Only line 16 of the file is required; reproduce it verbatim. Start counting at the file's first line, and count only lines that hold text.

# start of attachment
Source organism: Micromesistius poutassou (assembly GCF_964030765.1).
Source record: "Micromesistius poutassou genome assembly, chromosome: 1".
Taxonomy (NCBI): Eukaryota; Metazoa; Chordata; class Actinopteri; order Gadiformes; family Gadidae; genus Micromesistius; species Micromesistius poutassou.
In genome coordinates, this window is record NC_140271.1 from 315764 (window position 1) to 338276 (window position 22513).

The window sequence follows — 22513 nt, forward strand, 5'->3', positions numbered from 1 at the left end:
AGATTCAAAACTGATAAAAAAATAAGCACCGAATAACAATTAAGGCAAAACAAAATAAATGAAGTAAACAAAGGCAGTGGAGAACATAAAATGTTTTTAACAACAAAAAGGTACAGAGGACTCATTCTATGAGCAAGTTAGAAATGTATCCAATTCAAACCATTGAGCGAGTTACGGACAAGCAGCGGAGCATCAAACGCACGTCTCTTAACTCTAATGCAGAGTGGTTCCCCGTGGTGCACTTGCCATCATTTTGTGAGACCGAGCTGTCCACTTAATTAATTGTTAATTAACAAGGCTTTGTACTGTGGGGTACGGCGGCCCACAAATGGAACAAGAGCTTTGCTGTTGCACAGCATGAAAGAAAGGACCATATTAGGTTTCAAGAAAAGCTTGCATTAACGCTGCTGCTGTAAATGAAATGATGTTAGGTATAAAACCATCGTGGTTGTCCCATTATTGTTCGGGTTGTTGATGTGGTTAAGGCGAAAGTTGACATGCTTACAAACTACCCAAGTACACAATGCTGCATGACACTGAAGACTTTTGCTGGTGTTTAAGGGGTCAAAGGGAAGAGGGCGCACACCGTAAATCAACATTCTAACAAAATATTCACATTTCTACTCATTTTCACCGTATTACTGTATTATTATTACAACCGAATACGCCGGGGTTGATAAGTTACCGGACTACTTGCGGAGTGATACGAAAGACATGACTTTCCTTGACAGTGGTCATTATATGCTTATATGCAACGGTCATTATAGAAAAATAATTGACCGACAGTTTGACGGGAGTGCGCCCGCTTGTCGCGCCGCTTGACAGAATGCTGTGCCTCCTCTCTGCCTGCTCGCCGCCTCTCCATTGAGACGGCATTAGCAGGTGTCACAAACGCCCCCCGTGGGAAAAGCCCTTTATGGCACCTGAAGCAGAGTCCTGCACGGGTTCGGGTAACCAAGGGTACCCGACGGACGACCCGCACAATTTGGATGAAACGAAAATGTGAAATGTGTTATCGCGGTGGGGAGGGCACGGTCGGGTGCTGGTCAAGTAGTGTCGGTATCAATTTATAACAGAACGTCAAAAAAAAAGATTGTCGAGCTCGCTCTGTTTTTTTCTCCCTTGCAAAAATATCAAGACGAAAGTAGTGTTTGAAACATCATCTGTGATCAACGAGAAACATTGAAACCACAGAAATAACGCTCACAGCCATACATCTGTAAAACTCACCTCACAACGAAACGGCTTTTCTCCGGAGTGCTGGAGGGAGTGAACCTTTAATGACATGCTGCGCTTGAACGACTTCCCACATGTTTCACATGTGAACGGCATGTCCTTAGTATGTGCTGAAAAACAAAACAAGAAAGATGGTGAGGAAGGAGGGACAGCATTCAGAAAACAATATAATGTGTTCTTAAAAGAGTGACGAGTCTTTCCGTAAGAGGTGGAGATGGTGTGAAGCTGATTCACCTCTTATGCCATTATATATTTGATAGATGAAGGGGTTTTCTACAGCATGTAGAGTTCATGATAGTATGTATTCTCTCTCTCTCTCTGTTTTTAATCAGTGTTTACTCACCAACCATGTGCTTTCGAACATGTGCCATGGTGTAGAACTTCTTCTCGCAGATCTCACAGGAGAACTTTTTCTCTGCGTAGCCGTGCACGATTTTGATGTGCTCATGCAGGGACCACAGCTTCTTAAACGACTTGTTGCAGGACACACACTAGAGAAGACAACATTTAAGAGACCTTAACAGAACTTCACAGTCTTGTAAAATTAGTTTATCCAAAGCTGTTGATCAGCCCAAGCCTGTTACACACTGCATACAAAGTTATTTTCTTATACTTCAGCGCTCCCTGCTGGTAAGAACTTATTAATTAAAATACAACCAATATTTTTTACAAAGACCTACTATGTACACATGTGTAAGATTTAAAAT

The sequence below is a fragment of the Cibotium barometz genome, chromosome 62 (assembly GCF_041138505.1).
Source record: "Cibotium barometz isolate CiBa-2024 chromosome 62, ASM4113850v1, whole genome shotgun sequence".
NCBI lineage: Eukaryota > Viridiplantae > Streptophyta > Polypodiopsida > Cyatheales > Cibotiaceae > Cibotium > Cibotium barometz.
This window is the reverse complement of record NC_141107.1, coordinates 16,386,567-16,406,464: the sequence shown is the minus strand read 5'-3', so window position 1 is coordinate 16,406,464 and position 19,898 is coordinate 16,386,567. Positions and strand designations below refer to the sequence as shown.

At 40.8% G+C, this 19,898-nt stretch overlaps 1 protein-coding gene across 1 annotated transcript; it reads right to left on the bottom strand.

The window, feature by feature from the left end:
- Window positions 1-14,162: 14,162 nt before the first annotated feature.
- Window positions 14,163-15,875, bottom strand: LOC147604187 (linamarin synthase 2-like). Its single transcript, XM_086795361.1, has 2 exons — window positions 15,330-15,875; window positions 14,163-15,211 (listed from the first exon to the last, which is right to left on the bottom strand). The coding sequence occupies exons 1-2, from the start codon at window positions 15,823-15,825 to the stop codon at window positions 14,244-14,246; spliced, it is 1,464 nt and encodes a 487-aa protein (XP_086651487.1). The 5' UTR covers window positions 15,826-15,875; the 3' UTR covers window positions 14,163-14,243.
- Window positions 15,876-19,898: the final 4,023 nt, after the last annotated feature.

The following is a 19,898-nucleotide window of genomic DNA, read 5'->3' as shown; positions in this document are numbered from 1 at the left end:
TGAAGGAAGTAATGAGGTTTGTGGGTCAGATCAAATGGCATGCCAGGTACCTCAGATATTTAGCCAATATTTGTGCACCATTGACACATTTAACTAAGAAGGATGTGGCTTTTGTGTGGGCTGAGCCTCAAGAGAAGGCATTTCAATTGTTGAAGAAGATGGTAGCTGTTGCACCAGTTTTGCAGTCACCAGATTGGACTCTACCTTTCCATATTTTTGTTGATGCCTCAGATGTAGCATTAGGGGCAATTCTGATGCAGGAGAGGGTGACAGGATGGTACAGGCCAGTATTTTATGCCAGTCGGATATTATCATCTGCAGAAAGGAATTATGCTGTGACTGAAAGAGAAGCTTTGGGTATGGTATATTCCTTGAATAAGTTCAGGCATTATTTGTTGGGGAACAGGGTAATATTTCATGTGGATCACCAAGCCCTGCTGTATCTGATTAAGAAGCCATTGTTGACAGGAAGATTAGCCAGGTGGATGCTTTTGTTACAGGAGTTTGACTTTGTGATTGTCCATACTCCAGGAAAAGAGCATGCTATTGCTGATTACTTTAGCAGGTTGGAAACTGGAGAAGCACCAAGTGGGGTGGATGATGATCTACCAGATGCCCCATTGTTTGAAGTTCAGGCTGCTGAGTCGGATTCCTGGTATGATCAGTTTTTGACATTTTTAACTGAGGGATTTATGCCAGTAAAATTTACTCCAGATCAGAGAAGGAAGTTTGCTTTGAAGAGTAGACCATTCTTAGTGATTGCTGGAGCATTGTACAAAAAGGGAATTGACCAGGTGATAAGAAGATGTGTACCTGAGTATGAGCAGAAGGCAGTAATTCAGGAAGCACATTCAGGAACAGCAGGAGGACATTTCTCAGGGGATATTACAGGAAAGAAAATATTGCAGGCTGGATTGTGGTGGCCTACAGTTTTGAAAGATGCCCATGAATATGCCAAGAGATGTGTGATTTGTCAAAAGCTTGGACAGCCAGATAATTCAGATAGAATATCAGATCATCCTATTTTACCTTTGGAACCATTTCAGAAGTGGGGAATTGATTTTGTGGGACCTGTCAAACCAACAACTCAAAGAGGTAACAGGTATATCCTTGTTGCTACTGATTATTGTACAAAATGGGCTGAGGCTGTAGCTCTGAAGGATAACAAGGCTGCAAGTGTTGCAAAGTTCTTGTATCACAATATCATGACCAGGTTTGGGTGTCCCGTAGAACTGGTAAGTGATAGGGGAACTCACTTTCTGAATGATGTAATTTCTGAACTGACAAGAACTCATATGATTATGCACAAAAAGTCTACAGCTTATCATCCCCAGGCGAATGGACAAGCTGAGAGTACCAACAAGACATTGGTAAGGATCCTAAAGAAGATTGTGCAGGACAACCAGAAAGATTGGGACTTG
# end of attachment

The following is a 19,898-nucleotide window of genomic DNA, read 5'->3' as shown; positions in this document are numbered from 1 at the left end: